How good is the Exponential Function Discounting Formula? An Experimental Study.
We studies in financial economics and behavioral finance always attempt to explain various anomalies documented in the empirical literature. Recently, Loewenstein and O'Donoghue extensive review study of time discounting, they conclude the discount utility model have little empirical support. One of the anomalies, they note, is the declining-discount-rates result established in the economic psychology literature, and often referred to as hyperbolic time discounting.
In a recent survey of investor psychology and asset pricing, experimental studies of inter-temporal choice derive subjective discount rates by applying the exponential function to the sum of money in the subjects' benefit-cost responses. However, studies in psychology question the ability of subjects to evaluate the exponential function correctly. One such anomaly reported in the experimental literature is the negative relationship between the time and the sum of the cash flow and the derived (implicit) subjective discount rates.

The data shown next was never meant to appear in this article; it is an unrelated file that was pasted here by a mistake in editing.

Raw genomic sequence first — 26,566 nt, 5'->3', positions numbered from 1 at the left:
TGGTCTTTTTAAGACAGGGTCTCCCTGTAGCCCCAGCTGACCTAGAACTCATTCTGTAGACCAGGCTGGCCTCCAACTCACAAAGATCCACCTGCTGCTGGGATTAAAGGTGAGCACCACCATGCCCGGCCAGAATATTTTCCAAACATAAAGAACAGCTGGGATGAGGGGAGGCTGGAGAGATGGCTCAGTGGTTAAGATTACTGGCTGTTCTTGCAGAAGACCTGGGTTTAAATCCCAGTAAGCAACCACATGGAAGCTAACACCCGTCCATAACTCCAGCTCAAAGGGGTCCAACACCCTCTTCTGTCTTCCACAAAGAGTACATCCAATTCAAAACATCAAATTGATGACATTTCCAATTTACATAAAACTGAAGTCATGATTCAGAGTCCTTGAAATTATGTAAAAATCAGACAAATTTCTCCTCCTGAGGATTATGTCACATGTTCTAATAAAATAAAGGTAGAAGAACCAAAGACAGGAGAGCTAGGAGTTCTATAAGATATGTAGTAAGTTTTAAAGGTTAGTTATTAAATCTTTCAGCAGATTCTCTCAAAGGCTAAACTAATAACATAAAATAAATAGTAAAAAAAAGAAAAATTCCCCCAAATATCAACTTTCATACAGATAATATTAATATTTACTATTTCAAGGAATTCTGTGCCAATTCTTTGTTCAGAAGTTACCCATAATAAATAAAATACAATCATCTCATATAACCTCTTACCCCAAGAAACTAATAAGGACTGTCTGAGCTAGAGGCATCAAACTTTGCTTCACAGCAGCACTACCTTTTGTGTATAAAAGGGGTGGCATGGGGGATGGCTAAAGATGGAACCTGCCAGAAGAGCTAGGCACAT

This is anomalous because the impact of these two factors, time and sum, on actual capital market interest rates is generally positive.
The purpose for the present study therefore is threefold: (1) to estimate the degree of the EF misevaluation and its variation with a given product price level and its expected growth rate; 2) to examine whether such other mathematical functions as linear, quadratic and cubic functions, conform to the discounting and compounding process of individual decision makers; and (3) to investigate the impact of personal characteristics.
Finally, regression results demonstrate no statistically significant correlation between the exponential function (EF) subjective misevaluation coefficient and such personal characteristics, as sex, age, having a savings account and investing in capital market securities. This result implies that the EF misevaluation is robust; personal differences are of no significant consequence.